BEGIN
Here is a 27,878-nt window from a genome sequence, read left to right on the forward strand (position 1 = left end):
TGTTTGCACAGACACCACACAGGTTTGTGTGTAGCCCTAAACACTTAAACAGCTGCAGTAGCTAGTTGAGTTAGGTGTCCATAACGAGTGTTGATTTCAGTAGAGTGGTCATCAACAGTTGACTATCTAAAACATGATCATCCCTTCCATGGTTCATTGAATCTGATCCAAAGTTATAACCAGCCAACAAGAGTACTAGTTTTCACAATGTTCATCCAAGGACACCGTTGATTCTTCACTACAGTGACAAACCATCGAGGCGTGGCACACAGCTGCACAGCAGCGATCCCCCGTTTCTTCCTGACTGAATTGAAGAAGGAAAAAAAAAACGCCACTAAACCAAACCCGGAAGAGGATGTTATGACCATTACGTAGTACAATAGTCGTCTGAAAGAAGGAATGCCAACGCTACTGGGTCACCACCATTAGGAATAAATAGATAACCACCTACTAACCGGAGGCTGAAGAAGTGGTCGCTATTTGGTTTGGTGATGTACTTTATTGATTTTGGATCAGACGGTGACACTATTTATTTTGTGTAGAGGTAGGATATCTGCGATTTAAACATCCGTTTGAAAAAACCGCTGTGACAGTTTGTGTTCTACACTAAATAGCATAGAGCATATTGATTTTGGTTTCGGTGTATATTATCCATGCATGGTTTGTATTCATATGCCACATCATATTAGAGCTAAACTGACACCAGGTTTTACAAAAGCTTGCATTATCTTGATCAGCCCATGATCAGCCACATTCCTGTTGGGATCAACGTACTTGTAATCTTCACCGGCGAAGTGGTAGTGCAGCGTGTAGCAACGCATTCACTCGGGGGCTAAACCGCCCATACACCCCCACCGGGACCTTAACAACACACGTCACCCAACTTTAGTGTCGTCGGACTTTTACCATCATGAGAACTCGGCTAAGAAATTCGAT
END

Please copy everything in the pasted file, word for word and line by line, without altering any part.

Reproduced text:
Here is a 27,878-nt window from a genome sequence, read left to right on the forward strand (position 1 = left end):
TGTTTGCACAGACACCACACAGGTTTGTGTGTAGCCCTAAACACTTAAACAGCTGCAGTAGCTAGTTGAGTTAGGTGTCCATAACGAGTGTTGATTTCAGTAGAGTGGTCATCAACAGTTGACTATCTAAAACATGATCATCCCTTCCATGGTTCATTGAATCTGATCCAAAGTTATAACCAGCCAACAAGAGTACTAGTTTTCACAATGTTCATCCAAGGACACCGTTGATTCTTCACTACAGTGACAAACCATCGAGGCGTGGCACACAGCTGCACAGCAGCGATCCCCCGTTTCTTCCTGACTGAATTGAAGAAGGAAAAAAAAAACGCCACTAAACCAAACCCGGAAGAGGATGTTATGACCATTACGTAGTACAATAGTCGTCTGAAAGAAGGAATGCCAACGCTACTGGGTCACCACCATTAGGAATAAATAGATAACCACCTACTAACCGGAGGCTGAAGAAGTGGTCGCTATTTGGTTTGGTGATGTACTTTATTGATTTTGGATCAGACGGTGACACTATTTATTTTGTGTAGAGGTAGGATATCTGCGATTTAAACATCCGTTTGAAAAAACCGCTGTGACAGTTTGTGTTCTACACTAAATAGCATAGAGCATATTGATTTTGGTTTCGGTGTATATTATCCATGCATGGTTTGTATTCATATGCCACATCATATTAGAGCTAAACTGACACCAGGTTTTACAAAAGCTTGCATTATCTTGATCAGCCCATGATCAGCCACATTCCTGTTGGGATCAACGTACTTGTAATCTTCACCGGCGAAGTGGTAGTGCAGCGTGTAGCAACGCATTCACTCGGGGGCTAAACCGCCCATACACCCCCACCGGGACCTTAACAACACACGTCACCCAACTTTAGTGTCGTCGGACTTTTACCATCATGAGAACTCGGCTAAGAAATTCGAT